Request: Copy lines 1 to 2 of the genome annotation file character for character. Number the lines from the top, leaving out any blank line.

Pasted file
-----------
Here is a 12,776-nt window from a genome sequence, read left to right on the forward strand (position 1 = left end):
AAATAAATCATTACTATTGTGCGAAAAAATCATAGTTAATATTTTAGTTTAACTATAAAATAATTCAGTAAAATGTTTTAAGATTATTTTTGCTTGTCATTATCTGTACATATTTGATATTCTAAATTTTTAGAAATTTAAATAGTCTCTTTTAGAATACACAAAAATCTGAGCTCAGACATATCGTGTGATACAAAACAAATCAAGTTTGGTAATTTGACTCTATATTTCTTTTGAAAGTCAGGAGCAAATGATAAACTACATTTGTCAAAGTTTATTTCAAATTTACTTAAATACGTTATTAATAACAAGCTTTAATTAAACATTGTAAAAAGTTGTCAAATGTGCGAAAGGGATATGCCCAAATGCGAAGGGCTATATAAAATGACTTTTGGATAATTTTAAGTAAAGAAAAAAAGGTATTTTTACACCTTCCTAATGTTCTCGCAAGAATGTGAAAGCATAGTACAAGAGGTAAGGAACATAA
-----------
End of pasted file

Here is a 12,776-nt window from a genome sequence, read left to right on the forward strand (position 1 = left end):
AAATAAATCATTACTATTGTGCGAAAAAATCATAGTTAATATTTTAGTTTAACTATAAAATAATTCAGTAAAATGTTTTAAGATTATTTTTGCTTGTCATTATCTGTACATATTTGATATTCTAAATTTTTAGAAATTTAAATAGTCTCTTTTAGAATACACAAAAATCTGAGCTCAGACATATCGTGTGATACAAAACAAATCAAGTTTGGTAATTTGACTCTATATTTCTTTTGAAAGTCAGGAGCAAATGATAAACTACATTTGTCAAAGTTTATTTCAAATTTACTTAAATACGTTATTAATAACAAGCTTTAATTAAACATTGTAAAAAGTTGTCAAATGTGCGAAAGGGATATGCCCAAATGCGAAGGGCTATATAAAATGACTTTTGGATAATTTTAAGTAAAGAAAAAAAGGTATTTTTACACCTTCCTAATGTTCTCGCAAGAATGTGAAAGCATAGTACAAGAGGTAAGGAACATAA